A few things

mortar and pestle

A few things that both pleased me and didn’t create any waste


First mulberries of the season. I’m pleased to be able to recognize the trees from afar now that I know what to look for – there’s something about the way the branches sway in the wind and all those shimmeringnleaves.

Remember these shorts? Well I soiled them as an experiment. I buried them some time ago (I’ll have to check exactly when) and the worms have been munching through the denim.

compost fabric

Scored a mortar and pestle at Salvos this weekend. It’s been on my thrift list for a long time. Thank you, previous owner, for passing this one along. It will be treasured and heavily used.

mortar and pestle

Safety razor pros and cons, a year on

When I first made the switch to a safety razor, I was nervous! I didn’t know anyone who shaved with one, and information I found online was confusing and made it all sound so scary. Here’s a quick update on how it’s going, over a year later. My original review is here


Pros of shaving with a safety razor: 

  • Takes no more time to shave than with a disposable razor.
  • Not sure why this is the case, but I am finally able to shave my knees properly. Sensitive areas other than knees are easy to shave without irritation too.
  • I use a regular soap and water, nothing special. The trick is to turn the water off when lathering up.
  • I find I go through blades slowly, which means it’s not costing me much. I broke down the costs in my first post about the safety razor if you’re interested.
  • Spent blades are useful to have around the house – I use the one old blade to remove labels from jars.
  • Looks sort of majestic, no?

safety razor

Cons of shaving with a safety razor: 

  • They aren’t allowed in airline carry on with the blade inside. Depending on your job/lifestyle, you might want to hold on to your last disposable as a travel backup, or just be prepared to check a bag. I can’t say this has really impacted me, but my friends who basically live on airplanes should consider this.
  • Depending on the blade brand, they might come in a little plastic container. Compared to the packaging you’d get when you buy a pack of disposable heads, it’s still less. If really bothers you, chose the blades that come in a cardboard box – Personna and Astra were in cardboard, and I think I like Personna best anyway.
  • The closeness of the shave might depend on the blade brand. I’ve been working through a sampler pack with five different brands to see which blade suits me best. The idea is to start with the beginner blades (they protrude the least from assembly) and work up to the most advanced. I haven’t gotten far, but even so, I prefer the brand I’m using now, a ‘middle’ sharpness. I remember thinking in the beginning that the shave could have been a little closer, and now I find the effect extremely smooth. This is sort of a con that became neutral.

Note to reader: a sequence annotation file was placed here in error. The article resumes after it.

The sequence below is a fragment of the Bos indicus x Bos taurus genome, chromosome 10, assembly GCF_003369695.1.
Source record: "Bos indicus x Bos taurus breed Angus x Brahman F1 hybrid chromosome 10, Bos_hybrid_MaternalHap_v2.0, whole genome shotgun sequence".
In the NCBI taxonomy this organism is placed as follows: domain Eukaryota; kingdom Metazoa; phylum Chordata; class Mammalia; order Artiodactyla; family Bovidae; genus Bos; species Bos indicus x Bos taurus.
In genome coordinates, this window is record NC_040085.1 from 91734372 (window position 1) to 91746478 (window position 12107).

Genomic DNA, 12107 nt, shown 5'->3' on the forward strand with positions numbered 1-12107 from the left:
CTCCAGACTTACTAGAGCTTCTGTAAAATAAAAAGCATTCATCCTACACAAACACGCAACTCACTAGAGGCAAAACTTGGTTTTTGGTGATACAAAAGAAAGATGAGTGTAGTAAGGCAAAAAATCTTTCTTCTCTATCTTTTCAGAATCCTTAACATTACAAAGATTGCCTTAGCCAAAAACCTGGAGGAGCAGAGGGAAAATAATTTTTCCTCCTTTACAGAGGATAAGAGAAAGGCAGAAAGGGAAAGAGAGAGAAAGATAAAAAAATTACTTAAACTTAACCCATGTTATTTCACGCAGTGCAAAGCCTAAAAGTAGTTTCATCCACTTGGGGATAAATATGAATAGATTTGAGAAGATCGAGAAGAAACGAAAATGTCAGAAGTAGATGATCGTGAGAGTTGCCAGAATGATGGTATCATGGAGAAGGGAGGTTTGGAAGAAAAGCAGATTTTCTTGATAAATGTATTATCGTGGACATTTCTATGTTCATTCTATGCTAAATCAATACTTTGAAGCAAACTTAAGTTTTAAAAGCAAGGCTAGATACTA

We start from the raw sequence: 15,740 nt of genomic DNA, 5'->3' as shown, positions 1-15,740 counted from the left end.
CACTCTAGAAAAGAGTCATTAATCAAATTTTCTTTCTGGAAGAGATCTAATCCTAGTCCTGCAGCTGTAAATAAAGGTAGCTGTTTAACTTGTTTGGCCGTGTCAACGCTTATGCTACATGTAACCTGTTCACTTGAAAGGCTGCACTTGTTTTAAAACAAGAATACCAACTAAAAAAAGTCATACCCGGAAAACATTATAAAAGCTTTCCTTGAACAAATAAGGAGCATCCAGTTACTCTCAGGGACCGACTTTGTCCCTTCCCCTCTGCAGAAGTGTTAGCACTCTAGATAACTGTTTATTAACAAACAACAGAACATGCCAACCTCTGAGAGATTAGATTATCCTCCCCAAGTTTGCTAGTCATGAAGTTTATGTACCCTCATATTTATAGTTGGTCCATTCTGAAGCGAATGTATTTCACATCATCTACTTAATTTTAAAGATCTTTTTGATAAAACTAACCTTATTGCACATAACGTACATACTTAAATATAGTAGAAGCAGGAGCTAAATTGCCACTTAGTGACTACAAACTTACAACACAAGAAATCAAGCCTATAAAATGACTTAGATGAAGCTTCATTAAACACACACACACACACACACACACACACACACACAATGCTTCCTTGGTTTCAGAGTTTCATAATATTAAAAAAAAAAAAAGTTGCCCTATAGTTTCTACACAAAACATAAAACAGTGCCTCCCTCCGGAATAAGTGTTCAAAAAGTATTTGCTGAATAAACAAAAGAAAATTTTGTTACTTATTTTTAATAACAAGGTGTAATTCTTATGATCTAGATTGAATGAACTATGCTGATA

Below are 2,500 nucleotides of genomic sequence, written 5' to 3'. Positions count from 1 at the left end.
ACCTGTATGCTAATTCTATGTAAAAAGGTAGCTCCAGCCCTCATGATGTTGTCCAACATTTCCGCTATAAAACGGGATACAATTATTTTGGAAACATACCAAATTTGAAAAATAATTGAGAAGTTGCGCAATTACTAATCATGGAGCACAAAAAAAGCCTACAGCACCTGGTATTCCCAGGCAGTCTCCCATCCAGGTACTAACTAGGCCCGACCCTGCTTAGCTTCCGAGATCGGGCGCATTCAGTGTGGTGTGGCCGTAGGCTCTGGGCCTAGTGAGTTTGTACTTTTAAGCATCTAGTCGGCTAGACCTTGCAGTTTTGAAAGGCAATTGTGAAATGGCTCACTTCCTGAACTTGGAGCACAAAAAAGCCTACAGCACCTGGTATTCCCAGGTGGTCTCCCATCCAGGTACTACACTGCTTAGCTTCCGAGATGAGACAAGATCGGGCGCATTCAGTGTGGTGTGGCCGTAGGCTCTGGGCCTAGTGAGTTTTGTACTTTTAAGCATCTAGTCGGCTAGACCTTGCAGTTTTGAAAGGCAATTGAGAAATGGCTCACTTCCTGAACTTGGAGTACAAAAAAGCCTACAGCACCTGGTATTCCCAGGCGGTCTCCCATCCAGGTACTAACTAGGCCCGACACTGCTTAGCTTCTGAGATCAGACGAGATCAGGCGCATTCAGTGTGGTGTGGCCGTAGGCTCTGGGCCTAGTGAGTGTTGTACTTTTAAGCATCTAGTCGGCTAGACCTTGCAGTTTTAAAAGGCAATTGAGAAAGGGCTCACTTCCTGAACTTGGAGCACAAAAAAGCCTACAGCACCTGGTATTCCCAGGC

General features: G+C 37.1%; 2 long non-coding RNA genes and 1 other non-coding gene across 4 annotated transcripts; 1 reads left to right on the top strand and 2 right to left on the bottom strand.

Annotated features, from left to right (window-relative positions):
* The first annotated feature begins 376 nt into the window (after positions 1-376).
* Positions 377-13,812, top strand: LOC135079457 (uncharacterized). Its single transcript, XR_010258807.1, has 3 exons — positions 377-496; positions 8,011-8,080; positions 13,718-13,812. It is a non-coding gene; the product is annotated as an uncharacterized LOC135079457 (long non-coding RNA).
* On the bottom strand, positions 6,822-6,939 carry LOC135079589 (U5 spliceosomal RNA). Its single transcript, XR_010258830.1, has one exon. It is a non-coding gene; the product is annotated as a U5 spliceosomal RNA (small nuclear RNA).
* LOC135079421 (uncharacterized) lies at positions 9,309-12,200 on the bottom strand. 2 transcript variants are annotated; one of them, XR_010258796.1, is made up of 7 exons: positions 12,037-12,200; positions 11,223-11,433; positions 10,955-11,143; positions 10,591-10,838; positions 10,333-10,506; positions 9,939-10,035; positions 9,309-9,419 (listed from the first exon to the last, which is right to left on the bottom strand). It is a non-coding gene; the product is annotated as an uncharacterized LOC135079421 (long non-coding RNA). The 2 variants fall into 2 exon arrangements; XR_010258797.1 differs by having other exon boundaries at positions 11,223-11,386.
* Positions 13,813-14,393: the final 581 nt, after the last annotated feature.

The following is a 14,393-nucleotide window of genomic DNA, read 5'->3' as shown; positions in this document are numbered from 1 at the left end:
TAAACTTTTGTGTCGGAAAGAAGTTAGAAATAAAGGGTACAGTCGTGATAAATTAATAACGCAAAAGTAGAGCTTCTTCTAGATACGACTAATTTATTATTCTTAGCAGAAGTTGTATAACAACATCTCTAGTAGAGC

safety razor blades

The verdict

I’m still quite happy with my safety razor. I’ll admit I was hesitant to invest, but now that I’ve used the safety razor for over a year, it’s just normal, and I don’t see any reason I won’t have it for the rest of my life, which could be three times as long as I’ve even been shaving up ’til now. Other zero waste hair removal options are sugaring or just going father in between shaves at minimum.

If you have any questions or want to share your own experience, feel free to ask in the comments below.

How to clean tough toilet stains (the zero waste way)

Here is a beautifully straightforward Zero Waste method to descale your toilet bowl easily and inexpensively without using bleach, a chisel, or a power washer indoors. 


Raise your hand if you have limescale

Wait, what is limescale? I’d never had to deal with it before I moved to Sydney. It’s usually caused by the minerals in hard water, so it’s a bit of a mystery, as Sydney has soft water. Perhaps not as soft as Vancouver.

Anyway, our toilet rather unfortunately developed a cement-like stain in the bottom of the bowl and at the water line, over a period of about a year, in spite of regular cleanings. It starts with a greyish cast, but can turn an unsightly brown colour if rust also develops. I don’t have to tell you, a brownish mark on the bottom of a toilet bowl looks gross and unclean, even if it’s just mineral buildup from the water itself. Which is why I took a dramatic before picture, but ultimately decided against posting it. It was bothering me, and would no doubt bother our rental agent upon our eventual departure.